The information in this article is not intended to be legal advice. Always consult your attorney when faced with legal issues.

John Dozier is president of Dozier Internet Law, PC, a law firm representing small and mid-sized online businesses. He can be reached at, or online at

John W. Dozier, Jr.

John W. Dozier, Jr.

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  1. Legacy User February 28, 2008 Reply

    The knowledge, tools, and expertise needed to make Websites accessible has been available for years. It took some high profile lawsuits before many retailers started paying attention. It is more difficult to retrofit a Website with accessibility features than it is to design one with accessibility in mind. But, with focused effort and knlowedgeable programmers, it is generally achievable in the short-term.

    It's not just mandatory, it's the right thing to do. Also, improving your site's accessibility not only helps the disabled, but generally makes your Web site more usable by everyone, more standards-compliant, and improves your results in the search engines- among other benefits.

    To learn more, feel free to contact me for a free consultation.

    John Howard,
    Web Accessibility and Adaptive Technology Expert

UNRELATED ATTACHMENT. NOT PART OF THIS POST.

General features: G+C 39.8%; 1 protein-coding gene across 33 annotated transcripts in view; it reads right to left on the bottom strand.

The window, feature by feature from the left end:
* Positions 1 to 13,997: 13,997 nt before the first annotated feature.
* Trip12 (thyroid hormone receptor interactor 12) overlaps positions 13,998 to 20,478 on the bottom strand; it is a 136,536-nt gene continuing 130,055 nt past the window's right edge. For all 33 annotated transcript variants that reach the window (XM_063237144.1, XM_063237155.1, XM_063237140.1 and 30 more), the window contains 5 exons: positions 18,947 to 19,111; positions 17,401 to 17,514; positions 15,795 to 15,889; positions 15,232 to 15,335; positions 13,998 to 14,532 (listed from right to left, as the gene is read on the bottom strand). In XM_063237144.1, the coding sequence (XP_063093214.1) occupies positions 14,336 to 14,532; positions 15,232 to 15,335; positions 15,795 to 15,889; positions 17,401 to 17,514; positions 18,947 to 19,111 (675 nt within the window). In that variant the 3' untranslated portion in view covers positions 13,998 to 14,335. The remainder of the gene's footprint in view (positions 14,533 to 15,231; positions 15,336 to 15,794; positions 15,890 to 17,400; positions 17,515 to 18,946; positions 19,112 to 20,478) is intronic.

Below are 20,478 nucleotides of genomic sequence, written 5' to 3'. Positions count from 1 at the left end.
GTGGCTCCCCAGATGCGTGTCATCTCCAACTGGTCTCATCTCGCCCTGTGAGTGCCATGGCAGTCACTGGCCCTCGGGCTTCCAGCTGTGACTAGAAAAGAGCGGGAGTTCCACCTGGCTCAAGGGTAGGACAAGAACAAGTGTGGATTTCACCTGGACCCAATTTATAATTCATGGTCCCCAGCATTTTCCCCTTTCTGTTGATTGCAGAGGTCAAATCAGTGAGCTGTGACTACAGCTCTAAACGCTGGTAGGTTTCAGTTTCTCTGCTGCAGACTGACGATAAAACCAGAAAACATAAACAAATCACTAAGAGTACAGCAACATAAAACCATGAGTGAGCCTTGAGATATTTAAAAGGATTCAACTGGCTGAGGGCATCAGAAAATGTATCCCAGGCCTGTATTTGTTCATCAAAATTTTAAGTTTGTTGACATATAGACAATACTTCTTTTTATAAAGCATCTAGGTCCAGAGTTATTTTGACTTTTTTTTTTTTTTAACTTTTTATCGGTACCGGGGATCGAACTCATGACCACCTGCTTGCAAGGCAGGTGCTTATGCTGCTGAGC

— *John G. Howard*

  2. Legacy User March 4, 2008 Reply

    In this global Internet economy, forcing Internet resellers based in the US to fully comply with US ADA laws could put America ecommerce businesses at a cost disadvantage over the world competition. In a world of ever tightening margins for many products even an extra two or three hours of design time could add to the overall cost of a widget. If a reseller is in Canada or Australia and they are selling a similar product as there American competition to the same Global clientele including Americans are they going to be forced to comply? On the other hand, let say the seller’s office is in Canada and the server resides in the US, which country’s law govern that site? Now, I am not saying that not following the ADA guidelines is bad but the web is not limited to just the US and the US can not make someone operating a business in another country comply to the US ADA laws. If the competition can sell the same widget for less then the American reseller, then the American reseller will surly loose business regardless of who is buying it. We have seen this happen again and again.

    — *Bill*

  3. Legacy User March 6, 2008 Reply

    This really all boils down to smart business. Hundreds of thousands of blind Internet users want entertainment – music, eBooks, etc. Yet, iTunes is one of the most cumbersome programs for the blind to navigate. You have to wonder just how much business iTunes and sites like it lose from the blind who are eager–actually begging–to be able to shop.

    Don't lose site of holiday shopping either. Since it would ultimately be easier for the blind to shop for family and spouses without having to rely on others to drive them to stores, etc., there is a market to be tapped here.

    Practical Ecommerce has been running some articles by a blind Internet user covering some of these topics, and many are simple, inexpensive implementations. It's not difficult to follow the rule that if a blind user can't shop your site, there are others who simply will not find your products.

    — *Pamela Hazelton*